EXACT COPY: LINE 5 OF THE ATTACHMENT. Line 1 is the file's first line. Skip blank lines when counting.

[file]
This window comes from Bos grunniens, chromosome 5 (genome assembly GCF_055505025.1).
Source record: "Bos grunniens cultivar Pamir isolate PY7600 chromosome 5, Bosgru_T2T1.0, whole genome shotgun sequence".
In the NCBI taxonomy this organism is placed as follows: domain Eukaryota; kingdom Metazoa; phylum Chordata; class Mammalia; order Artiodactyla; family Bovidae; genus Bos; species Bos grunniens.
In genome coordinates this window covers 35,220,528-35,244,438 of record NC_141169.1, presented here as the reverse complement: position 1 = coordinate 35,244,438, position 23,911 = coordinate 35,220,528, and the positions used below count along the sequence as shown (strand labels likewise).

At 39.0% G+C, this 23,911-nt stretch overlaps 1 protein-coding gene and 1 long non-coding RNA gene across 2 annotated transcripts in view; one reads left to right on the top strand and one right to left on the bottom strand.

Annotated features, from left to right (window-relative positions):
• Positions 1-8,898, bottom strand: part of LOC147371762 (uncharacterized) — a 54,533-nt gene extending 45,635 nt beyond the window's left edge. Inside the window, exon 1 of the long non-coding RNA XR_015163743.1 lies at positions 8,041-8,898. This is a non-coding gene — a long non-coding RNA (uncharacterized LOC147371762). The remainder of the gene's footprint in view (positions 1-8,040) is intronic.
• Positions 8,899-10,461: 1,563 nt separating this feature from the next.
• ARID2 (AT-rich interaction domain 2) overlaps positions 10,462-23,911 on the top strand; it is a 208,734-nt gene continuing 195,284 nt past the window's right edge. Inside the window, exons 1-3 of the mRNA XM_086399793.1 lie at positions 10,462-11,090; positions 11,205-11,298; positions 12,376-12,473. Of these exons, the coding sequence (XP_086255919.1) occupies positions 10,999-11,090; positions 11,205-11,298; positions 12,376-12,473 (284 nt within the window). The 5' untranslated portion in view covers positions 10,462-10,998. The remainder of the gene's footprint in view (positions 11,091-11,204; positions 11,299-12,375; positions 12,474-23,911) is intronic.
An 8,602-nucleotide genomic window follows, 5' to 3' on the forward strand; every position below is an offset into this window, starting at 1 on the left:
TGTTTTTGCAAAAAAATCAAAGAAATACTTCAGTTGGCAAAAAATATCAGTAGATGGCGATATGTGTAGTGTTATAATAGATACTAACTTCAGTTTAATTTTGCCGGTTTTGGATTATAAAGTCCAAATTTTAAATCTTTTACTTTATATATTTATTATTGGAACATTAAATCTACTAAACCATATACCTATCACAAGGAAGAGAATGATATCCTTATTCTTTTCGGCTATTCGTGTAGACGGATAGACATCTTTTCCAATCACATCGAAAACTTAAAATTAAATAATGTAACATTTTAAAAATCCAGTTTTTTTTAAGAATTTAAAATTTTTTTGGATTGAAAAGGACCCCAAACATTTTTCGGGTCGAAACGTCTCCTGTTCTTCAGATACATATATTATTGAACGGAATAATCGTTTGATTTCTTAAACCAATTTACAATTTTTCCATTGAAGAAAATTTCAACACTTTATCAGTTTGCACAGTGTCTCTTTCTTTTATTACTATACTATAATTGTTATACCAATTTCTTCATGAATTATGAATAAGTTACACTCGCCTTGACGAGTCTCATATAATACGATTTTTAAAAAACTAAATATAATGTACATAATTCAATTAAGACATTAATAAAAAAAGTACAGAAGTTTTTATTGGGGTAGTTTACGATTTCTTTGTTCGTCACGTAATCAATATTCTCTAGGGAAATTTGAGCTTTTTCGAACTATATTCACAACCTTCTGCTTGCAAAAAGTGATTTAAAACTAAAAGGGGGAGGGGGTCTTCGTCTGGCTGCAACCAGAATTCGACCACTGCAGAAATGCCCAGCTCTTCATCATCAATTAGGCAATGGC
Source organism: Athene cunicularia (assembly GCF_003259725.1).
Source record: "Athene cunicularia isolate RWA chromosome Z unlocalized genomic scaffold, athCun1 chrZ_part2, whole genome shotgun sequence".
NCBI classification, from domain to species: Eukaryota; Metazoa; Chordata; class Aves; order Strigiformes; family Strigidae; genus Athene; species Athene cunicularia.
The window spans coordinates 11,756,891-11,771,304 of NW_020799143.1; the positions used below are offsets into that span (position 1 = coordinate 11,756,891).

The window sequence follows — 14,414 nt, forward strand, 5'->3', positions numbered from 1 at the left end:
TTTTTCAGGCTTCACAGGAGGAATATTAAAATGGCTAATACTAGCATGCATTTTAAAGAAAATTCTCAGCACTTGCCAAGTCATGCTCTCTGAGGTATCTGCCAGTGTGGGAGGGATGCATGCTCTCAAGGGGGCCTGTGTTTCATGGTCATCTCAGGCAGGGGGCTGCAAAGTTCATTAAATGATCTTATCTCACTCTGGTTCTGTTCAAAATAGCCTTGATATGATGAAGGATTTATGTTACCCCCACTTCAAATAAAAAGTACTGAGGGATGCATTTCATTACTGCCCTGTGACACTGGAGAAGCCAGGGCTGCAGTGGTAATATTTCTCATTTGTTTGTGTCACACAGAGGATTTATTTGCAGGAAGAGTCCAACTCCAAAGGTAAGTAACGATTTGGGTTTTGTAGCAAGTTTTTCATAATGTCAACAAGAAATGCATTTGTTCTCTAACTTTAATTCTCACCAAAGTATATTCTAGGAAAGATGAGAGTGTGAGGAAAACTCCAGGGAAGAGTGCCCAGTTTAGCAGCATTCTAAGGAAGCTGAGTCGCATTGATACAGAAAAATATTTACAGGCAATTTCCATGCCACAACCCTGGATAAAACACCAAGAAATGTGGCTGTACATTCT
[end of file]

At 39.0% G+C, this 23,911-nt stretch overlaps 1 protein-coding gene and 1 long non-coding RNA gene across 2 annotated transcripts in view; one reads left to right on the top strand and one right to left on the bottom strand.